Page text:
The assessment of what steps need to be taken in terms of the Urgenda decision probably relates to international standards (hopefully, set to be raised by COP26 in Glasgow in November), as well as the proportionate responsibility the country has for the creation of the climate emergency in the first place.

We in Scotland, of course, have a high responsibility for the creation of the climate emergency. We mined coal, we developed steam power, and have been for decades, and still are, a major oil producing country.

Importantly, the Urgenda decision reminded us that, under human rights law, if a breach of human rights exists, the courts must provide a remedy to individuals who have been affected or may be affected in the future. In terms of article 14 of the Convention, any application of a human right should not be discriminatory and this includes disability, age, homelessness or other status.

Not only must a remedy be provided, but under earlier court decisions on article 6 of the Convention, it appears that legal aid may require to be given to individuals, whilst there are also international conventions which seem to require legal aid for groups to be made available (not that that has so far been implemented in Scotland, although it should be noted that a group action procedure for some matters will be introduced in the near future).

How could all this be applied?

Generally, large organisations do not like the idea of a human rights litigation risk. Not only do they risk losing expensively; there are also reputational issues.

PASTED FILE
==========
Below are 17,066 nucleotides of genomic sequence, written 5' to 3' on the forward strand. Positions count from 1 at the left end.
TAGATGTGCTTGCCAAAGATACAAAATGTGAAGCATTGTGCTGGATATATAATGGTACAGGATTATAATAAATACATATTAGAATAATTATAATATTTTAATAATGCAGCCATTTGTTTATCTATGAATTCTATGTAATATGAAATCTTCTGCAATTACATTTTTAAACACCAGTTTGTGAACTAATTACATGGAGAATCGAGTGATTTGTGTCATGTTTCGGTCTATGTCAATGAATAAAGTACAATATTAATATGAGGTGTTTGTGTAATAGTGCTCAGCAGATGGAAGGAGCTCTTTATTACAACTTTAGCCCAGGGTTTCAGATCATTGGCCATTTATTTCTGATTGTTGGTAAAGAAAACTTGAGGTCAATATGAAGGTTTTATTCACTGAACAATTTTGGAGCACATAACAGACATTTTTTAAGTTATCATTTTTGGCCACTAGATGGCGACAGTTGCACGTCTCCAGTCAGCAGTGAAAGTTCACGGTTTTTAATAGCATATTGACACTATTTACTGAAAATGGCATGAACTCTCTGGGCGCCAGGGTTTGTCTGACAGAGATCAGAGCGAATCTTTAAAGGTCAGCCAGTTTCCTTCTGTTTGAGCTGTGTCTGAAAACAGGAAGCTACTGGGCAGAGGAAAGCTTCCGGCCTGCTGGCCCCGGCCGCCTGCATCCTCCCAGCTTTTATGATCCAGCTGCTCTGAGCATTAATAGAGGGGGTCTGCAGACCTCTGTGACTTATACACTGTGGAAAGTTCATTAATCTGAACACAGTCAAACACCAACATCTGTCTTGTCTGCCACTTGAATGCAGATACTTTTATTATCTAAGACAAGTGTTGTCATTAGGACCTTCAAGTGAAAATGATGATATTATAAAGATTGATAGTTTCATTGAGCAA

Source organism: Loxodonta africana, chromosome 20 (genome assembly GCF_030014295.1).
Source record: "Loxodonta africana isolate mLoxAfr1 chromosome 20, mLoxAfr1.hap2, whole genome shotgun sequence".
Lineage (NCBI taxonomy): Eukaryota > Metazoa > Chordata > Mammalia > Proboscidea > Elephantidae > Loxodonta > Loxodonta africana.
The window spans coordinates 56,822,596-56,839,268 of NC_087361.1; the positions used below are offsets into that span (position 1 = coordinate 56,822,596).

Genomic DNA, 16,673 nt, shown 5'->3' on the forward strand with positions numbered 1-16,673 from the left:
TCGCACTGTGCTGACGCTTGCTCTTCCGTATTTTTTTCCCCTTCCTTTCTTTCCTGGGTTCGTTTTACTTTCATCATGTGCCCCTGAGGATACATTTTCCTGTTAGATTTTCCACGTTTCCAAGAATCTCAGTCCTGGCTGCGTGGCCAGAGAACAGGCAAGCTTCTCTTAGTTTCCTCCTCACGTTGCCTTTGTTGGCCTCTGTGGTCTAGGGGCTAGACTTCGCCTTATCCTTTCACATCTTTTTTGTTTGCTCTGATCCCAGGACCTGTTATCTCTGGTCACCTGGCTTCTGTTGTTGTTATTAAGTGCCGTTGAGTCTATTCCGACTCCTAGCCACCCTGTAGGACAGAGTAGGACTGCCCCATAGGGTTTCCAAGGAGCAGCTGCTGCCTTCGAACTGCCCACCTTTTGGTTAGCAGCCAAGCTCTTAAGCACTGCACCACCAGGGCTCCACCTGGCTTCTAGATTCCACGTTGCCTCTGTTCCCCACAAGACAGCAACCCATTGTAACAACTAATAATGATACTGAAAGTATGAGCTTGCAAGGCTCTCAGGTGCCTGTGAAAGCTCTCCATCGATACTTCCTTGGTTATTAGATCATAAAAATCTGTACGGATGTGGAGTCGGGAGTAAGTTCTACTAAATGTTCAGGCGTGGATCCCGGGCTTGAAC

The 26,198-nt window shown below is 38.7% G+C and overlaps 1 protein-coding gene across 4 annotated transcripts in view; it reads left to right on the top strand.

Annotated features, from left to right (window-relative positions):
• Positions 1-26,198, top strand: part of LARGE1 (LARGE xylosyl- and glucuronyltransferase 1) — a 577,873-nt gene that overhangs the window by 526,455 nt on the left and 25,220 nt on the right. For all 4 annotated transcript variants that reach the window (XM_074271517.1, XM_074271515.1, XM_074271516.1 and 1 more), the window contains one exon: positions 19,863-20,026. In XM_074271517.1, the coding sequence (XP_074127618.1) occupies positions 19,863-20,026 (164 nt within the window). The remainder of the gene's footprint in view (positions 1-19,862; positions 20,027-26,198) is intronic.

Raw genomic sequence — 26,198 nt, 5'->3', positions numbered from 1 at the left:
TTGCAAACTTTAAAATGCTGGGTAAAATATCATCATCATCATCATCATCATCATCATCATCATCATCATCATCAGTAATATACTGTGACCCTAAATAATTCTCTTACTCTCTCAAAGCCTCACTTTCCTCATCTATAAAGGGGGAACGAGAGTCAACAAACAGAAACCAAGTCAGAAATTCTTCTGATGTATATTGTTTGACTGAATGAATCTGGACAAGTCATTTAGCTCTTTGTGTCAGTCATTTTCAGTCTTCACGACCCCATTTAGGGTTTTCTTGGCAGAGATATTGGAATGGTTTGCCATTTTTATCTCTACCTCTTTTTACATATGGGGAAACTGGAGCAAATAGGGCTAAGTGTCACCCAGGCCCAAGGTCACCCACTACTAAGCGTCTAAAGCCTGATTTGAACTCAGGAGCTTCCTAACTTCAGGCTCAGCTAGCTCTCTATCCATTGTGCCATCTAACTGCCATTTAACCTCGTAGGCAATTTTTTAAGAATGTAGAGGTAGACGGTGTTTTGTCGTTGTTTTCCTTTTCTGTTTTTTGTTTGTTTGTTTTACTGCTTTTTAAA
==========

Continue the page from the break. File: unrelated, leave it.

The application of human rights law to a failure to mitigate threats to human rights may mean that issues, from small scale to major ones, can be taken up where previously that was more difficult. For example:

  • Are licences being given to oil producers to produce more oil, when we should be reducing the amount produced? This could possibly be attacked on human rights grounds.
  • Are large sums of money being spent on encouraging road transport when little, if anything, is spent on providing safe means of cycling (by safe, I mean, well off the road)?
  • Is a school being built close to a busy road, heavily polluted with facilities for cars, but none whatsoever for safe cycling by young children?
  • Does a hospital sublet premises to a supermarket which has open-freezer cabinets with no curtains, thus wasting huge amounts of power?
  • Does a public building have a single door, thus ensuring expensively produced heat is dispersed to the wider world continually? Indeed, is the front door jammed permanently open?
  • Do senior staff drive to meetings, when there is perfectly good public transport?
  • Are trees chopped down unnecessarily and/or not replaced by the 50 or 100 young trees that are required to replace every single mature tree removed?

The issues are legion.

Act now!

It will take some time for lawyers to be “tooled up” to take these cases. The arguments are complex and, of course, we cannot be sure that UK courts will take the same approach as the Netherlands Supreme Court did in Urgenda. However, I believe the legal profession in Scotland has a vigorous respect for human rights and will want to take up this challenge once the legal and factual arguments have been looked at. Crucially, campaign organisations and clients need to come forward to instruct us to raise actions.

And, of course, the Scottish Government needs to ensure that some form of legal aid for groups is provided, and to remove the restrictions on “wider interest” cases. This needs to happen very speedily.

Urgenda has led the way: we need to follow through. In November, during COP26, the eyes of the world will be on us!

Advisers wishing to be part of the Climate Emergency Legal network should email paulbrown@lsa.org.uk.

 

The Author

Paul Brown is principal solicitor at Legal Services Agency, Glasgow